Basic Database Concepts

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1 Tore Risch Uppsala University, Sweden UDBL Basic Database Concepts What is a database? A database is a collection of related data stored in a computer managed by a DBMS. What is a DBMS, Database Management System? A DBMS is a collection of programs for creating, searching, updating and maintaining large databases. 2.1

2 UDBL Tore Risch Uppsala University, Sweden DBMS architecture 2.2

3 Tore Risch Uppsala University, Sweden UDBL DBMS technology central in the IT age More information => more need for DBMS tools DBMS companies leaders in IT industry (e.g. ORACLE) Examples of services provided by DBMSs Creating meta-data (database design) that describes data in database as schema Changing meta-data (schema evolution) Querying database content in terms of schema Updating database content in terms of schema Simple-to-use concurrent updates (transactions) Crash recovery, non-stop functionality Authorization, security, data integrity 2.3

4 Tore Risch Uppsala University, Sweden UDBL Meta-data definition DBMS always provides data model which is primitives (i.e. a language) to define a database schema (= meta-data) describing database contents. E.g. the relational data model represents everything as tables and relational database schemas describe table properties. Conceptual Data Model: A very high level and user-oriented (graphical) data model. A common one is Extended Entity-Relationship (ER) data model. NOTICE: The term Data Model sometimes used to mean what DBMS people call Schema or Information Model. 2.4

5 UDBL Tore Risch Uppsala University, Sweden Extended ER schema 2.5

6 UDBL Tore Risch Uppsala University, Sweden Database Design Conceptual Database Design Define ER-schema based on application area Logical Database Design: Translate ER-schema to relational tables Physical Database Design Provide storage information to make database fast 2.6

7 Chapter 2: Entity-Relationship Model Entity Sets (kinds) Relationship Sets (kinds) Design Issues Mapping Constraints (cardinality constraints) Keys E-R Diagram NOTICE: Object-oriented schemas also have inheritance 2.7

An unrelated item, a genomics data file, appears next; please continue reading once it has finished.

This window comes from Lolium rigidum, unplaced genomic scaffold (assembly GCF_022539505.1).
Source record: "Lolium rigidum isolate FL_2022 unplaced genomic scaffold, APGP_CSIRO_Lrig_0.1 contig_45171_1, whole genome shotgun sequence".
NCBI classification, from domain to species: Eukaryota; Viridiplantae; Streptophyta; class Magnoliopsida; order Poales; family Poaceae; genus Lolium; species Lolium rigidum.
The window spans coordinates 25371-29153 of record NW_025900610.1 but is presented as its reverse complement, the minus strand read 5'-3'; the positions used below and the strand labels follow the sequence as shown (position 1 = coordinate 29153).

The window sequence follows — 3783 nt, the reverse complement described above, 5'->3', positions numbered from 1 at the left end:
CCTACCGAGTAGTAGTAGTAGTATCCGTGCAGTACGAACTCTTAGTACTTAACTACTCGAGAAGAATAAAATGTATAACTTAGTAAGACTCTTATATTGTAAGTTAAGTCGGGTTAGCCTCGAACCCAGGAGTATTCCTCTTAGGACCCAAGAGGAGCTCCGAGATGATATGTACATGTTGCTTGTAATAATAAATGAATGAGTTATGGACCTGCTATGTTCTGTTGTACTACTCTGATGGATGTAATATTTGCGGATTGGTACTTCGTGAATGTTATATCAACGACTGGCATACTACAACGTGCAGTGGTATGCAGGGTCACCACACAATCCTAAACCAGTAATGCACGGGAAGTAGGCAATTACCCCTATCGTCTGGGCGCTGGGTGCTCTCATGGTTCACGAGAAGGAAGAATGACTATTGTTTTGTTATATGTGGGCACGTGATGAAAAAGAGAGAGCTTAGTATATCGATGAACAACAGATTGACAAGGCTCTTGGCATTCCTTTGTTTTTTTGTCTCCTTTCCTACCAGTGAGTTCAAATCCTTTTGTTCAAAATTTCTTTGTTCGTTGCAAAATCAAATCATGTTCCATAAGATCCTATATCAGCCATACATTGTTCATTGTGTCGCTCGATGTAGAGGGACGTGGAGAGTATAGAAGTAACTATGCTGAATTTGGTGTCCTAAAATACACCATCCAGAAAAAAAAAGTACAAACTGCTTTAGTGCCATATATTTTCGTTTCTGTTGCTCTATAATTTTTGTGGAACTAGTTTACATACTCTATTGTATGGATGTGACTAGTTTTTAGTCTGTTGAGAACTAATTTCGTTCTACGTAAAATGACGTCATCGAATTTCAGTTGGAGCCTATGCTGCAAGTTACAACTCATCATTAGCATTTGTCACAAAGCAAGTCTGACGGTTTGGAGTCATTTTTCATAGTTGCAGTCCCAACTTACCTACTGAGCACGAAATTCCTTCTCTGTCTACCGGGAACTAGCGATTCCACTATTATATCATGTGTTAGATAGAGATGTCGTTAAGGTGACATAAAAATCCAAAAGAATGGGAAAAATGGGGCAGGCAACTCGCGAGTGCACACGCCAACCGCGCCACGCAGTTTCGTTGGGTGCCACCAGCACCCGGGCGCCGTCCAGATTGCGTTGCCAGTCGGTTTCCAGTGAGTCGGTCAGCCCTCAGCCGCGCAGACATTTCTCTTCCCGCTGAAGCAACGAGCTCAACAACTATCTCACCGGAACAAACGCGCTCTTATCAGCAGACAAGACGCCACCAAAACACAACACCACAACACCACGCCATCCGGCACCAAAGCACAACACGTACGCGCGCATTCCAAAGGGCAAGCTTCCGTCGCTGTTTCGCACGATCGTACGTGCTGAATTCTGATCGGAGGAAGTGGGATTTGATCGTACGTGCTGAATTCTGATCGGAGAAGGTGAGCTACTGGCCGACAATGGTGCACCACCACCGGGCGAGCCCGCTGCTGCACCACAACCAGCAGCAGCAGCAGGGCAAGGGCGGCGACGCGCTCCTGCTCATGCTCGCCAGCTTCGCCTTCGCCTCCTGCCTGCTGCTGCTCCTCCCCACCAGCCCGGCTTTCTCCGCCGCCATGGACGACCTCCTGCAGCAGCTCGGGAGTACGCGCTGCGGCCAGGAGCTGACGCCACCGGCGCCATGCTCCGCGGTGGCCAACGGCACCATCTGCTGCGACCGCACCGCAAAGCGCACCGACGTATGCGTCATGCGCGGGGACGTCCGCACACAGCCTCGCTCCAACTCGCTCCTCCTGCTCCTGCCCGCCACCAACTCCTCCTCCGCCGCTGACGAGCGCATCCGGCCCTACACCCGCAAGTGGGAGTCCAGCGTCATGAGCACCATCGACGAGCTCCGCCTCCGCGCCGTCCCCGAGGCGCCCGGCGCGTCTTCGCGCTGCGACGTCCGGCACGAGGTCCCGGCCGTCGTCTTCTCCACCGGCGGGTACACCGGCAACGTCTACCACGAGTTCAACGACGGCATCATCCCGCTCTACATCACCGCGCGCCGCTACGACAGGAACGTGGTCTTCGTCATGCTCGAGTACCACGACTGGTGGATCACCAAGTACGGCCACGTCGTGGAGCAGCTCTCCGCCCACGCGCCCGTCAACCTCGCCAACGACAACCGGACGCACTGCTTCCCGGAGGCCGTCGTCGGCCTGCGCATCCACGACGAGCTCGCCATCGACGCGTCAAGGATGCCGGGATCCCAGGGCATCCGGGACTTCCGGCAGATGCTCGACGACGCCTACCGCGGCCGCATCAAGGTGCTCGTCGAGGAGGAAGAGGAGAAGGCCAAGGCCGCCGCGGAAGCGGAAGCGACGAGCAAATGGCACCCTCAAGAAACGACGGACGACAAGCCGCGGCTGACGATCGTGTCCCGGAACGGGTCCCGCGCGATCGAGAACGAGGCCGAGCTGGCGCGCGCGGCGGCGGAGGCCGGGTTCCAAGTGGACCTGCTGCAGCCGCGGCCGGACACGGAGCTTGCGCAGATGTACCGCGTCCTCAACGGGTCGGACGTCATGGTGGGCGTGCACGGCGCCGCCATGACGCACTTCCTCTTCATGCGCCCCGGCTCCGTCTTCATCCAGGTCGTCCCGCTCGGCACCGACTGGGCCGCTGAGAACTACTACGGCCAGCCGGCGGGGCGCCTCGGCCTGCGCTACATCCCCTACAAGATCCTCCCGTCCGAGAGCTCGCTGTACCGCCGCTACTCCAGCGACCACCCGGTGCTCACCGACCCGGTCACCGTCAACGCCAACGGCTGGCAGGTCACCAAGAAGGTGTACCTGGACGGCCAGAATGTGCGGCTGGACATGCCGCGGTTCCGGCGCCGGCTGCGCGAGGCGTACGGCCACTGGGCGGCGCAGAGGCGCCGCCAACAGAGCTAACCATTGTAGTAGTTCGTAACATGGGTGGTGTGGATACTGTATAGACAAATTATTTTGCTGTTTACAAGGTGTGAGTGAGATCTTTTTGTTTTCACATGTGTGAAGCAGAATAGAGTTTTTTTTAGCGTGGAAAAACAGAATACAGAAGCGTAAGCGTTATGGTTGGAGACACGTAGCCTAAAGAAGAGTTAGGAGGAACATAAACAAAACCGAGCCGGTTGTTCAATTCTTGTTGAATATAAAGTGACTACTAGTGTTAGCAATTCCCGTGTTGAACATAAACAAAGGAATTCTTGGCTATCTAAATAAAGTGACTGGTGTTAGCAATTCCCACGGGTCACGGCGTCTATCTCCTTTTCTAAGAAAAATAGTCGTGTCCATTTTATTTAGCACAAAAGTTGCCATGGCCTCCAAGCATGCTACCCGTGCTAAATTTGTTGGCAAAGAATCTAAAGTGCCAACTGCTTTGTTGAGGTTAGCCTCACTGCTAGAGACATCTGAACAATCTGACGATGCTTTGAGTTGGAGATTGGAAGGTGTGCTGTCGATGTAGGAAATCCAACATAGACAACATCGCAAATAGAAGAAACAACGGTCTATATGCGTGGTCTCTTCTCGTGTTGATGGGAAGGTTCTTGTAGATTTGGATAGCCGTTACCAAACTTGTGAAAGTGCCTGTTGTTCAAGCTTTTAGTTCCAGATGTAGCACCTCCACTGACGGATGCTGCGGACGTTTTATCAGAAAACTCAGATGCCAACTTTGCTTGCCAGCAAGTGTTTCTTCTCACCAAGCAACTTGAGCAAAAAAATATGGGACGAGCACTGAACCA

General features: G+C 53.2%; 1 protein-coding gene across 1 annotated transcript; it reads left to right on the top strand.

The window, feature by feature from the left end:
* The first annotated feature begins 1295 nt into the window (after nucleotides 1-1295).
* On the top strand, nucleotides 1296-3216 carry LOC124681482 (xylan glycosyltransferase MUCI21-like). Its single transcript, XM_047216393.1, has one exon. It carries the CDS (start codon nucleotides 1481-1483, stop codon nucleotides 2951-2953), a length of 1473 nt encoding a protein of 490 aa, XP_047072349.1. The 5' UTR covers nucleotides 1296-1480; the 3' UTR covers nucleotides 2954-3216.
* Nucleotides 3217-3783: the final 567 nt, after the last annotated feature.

8 Entity Sets (kinds) A database can be modeled as: a collection of entities, relationship among entities. An entity is an object that exists and is distinguishable from other objects. Example: specific person, company, event, plant Entities have attributes Example: people have names and addresses An entity set (kind, type) is a set of entities of the same type that share the same properties. Example: set of all persons, companies, trees, holidays 2.8

9 Entity Sets customer and loan customer-id customer- customer- customer- loan- amount name street city number 2.9

10 Attributes An entity is represented by a set of attributes, that is descriptive properties possessed by all members of an entity set. Example: customer = (customer-id, customer-name, customer-street, customer-city) loan = (loan-number, amount) Domain the set of permitted values for each attribute Attribute types: Simple and composite attributes. Single-valued and multi-valued attributes E.g. multi-valued attribute: phone-numbers NOTICE: Relational database only allow simple attributes 2.10

11 Composite Attributes NOTICE: Relational database do not permit composite attributes => Need to convert composite attributes to atomic ones (1 st normal form) 2.11

12 Relationship Sets (kinds, types) A relationship is an association between several entities Example: Hayes depositor A-102 customer entity relationship set account entity A relationship set (kind, type) is a mathematical relation among n 2 entities, each taken from entity sets {(e 1, e 2, e n ) e 1 E 1, e 2 E 2,, e n E n } where (e 1, e 2,, e n ) is a relationship Example: (Hayes, A-102) depositor 2.12